"Hostile" is the word analysts use to described ALCAN INC.'s unsolicited take-over bid for French aluminum producer PECHINEY SA. Undoubtedly, to the Alcan executive team the move is "good business sense". Control of Pechiney would roughly double Alcan's annual revenue (to nearly US$24 million) and vault it ahead of ALCOA as the No.1 global aluminum producer.
This isn't the first time the two companies have talked of combining their assets. In 1999 they agreed to a friendly three-way mergerAlcan, Pechiney and ALGROUP AG of Switzerlandonly to be turned down by European regulators. Alcan was allowed, however, to buy up Algroup.
Now Alcan has offered 41 per Pechiney share, a 28% premium over the July 2 closing prices and 39% over the one-month average. Alcan president and CEO Travis Engen said, "I am convinced that Alcan's offer represents an exceptional opportunity for both Pechiney and Alcan, and that now is the right time to seize it."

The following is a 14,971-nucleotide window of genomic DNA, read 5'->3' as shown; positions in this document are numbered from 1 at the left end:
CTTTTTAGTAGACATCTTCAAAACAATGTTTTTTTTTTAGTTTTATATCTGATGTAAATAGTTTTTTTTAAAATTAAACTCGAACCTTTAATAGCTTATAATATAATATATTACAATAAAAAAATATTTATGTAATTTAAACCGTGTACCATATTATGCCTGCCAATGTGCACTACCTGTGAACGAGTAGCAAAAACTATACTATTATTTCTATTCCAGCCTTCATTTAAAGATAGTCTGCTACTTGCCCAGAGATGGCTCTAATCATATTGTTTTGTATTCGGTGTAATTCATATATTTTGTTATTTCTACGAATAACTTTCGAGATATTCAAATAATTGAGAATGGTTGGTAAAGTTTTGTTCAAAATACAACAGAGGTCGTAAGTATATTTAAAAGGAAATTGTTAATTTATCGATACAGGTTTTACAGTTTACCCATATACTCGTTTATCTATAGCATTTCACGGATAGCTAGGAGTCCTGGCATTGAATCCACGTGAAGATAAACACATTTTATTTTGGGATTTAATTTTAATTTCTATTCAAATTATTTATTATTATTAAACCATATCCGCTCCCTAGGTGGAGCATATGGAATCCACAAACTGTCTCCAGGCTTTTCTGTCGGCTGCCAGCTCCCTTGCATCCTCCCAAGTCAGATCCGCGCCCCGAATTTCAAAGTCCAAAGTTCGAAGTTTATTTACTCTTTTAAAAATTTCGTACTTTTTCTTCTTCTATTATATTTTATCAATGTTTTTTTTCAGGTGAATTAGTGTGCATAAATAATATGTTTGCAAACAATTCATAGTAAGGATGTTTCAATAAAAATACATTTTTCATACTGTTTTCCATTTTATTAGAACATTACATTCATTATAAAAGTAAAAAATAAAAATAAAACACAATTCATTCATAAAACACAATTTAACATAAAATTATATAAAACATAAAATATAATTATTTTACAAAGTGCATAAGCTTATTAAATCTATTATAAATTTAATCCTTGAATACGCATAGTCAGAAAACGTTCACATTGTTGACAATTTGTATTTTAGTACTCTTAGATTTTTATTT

Pechiney directors disagree, expressing "surprise" at the unfriendly nature of the offer. They said "no" and called Alcan's offer "clearly inadequate". Pechiney also announced that it has retained BNP Paribas, Goldman Sachs, JP Moran, and Rothschild & Cie to advise it on the matter.
The war of words is heating up. Rumours abound: Alcan will sweeten its offer; Pechiney has attracted another bidder; no other company is interested in Pechiney; Alcan could lose a bundle if it wins and its projections are wrong.
This situation reminds me of the animated Fording-Sherritt wrangling for control of Canada's coal industry last year. I find it rather entertaining to watch this sort of corporate shoot out, especially as it's not my money they are taking pot-shots with. Well, we shall see how it ends. Alcan has a lot at stake, Cdn$5 billion and more, if it is going to be the world's largest aluminum producer.